Cat Claw Facts to Share at Parties

Cat claws grow continuously.

The next time you need a fun fact to get the conversation going at a party, try sharing one of these fascinating bits of information about cats' claws.

Cats Have Claws, Not Nails

Nails are flat, dull, and grow on top of the digits, like humans' do. They are mainly there to provide protection for a well-used part of the body.

Claws, on the other hand, grow out of the tips of the digits, are sharp, and have hooks. They are meant for use in climbing, grabbing and holding onto prey, providing protection, and removing meat from the bone. They grow continually throughout the bearer's life.

Cats have five toes with claws on each of their front feet and four toes with claws on each of their back feet.

A Cat's Claw Grows Like an Onion

Claws grow in layers like an onion. When a cat scratches something like a tree trunk or a scratching post, it removes the outer, dull layers and reveals the next, sharper layer underneath.

If your cat is wearing Soft Paws®, the vinyl cap will fall off with the outer claw layer after an average of four to six weeks.

The claws also grow longer. They're typically worn down through use, but if not, they need to be trimmed periodically, so they don't curve around and grow into the toe pads.

Cats' Claws Retract, but Not into a Sheath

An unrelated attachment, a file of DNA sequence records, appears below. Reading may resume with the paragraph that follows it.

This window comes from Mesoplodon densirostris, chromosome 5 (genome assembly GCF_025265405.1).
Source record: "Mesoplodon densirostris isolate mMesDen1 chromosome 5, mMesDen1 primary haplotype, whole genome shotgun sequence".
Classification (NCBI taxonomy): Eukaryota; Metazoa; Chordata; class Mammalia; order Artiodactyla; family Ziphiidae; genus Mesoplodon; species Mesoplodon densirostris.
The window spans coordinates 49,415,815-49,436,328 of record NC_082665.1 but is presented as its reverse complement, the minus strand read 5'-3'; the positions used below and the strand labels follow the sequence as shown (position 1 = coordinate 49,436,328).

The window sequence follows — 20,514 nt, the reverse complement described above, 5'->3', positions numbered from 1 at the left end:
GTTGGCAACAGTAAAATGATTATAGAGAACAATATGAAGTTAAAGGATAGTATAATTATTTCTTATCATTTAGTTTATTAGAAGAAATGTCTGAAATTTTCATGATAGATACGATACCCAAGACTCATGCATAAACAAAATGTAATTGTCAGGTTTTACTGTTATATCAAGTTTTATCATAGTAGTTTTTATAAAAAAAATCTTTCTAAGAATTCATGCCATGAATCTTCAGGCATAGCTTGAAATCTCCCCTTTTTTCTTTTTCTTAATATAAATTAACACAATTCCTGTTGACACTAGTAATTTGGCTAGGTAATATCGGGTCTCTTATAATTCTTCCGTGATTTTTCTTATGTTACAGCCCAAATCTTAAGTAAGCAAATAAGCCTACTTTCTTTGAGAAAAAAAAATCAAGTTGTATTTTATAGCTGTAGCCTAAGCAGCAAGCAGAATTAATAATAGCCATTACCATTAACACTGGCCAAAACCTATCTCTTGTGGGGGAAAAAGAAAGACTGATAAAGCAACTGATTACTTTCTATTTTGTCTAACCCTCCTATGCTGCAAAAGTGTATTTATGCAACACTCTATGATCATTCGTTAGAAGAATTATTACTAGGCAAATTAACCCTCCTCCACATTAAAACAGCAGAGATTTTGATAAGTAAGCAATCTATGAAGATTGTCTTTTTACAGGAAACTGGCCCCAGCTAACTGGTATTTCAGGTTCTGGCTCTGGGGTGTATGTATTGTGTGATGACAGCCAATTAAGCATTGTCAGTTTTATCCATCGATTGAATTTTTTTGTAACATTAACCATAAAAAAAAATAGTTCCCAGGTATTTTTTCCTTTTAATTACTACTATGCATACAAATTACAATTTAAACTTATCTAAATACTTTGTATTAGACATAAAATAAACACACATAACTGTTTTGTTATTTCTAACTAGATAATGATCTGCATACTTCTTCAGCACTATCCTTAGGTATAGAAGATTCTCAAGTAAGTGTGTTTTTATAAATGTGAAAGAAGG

Many people believe that a cat's claws can be retracted into a sheath when they aren't being used. This isn't exactly what happens. When a cat's claws are at rest, they sit up and back a bit. For cats with fur, that makes them difficult or impossible to see, but if you were to push aside the fur, you would see the claws' tips still. They do not completely disappear. Retraction keeps a cat's claws from being worn down during regular walking, so they stay sharp for use.

When a cat wants to use the claws, he uses tendons to extend them. This is a similar motion to a human pointing their toes.

This is why Soft Paws® do not interfere with retraction and extension of a cat's claws. The kitty is still able to retract them fully and extend them when desired. The claws are simply covered, so they're less likely to do damage to belongings or humans.

Cats Walk on Their Toes

Cats are digitigrade animals. That means their normal gait has them walking up on their toes. In contrast, humans are plantigrade, walking on the bottoms of their feet.

This plantigrade stance is one of the reasons declawing is so incredibly detrimental to cats. Not only must the kitty walk directly on the amputation sites, but those structures are also fundamentally disturbed, leading to crippling changes in the structure of the foot and potential lifelong pain.

Disclaimer: This website is not intended to replace professional consultation, diagnosis, or treatment by a licensed veterinarian. If you require any veterinary related advice, contact your veterinarian promptly. Information at is exclusively of a general reference nature. Do not disregard veterinary advice or delay treatment as a result of accessing information at this site.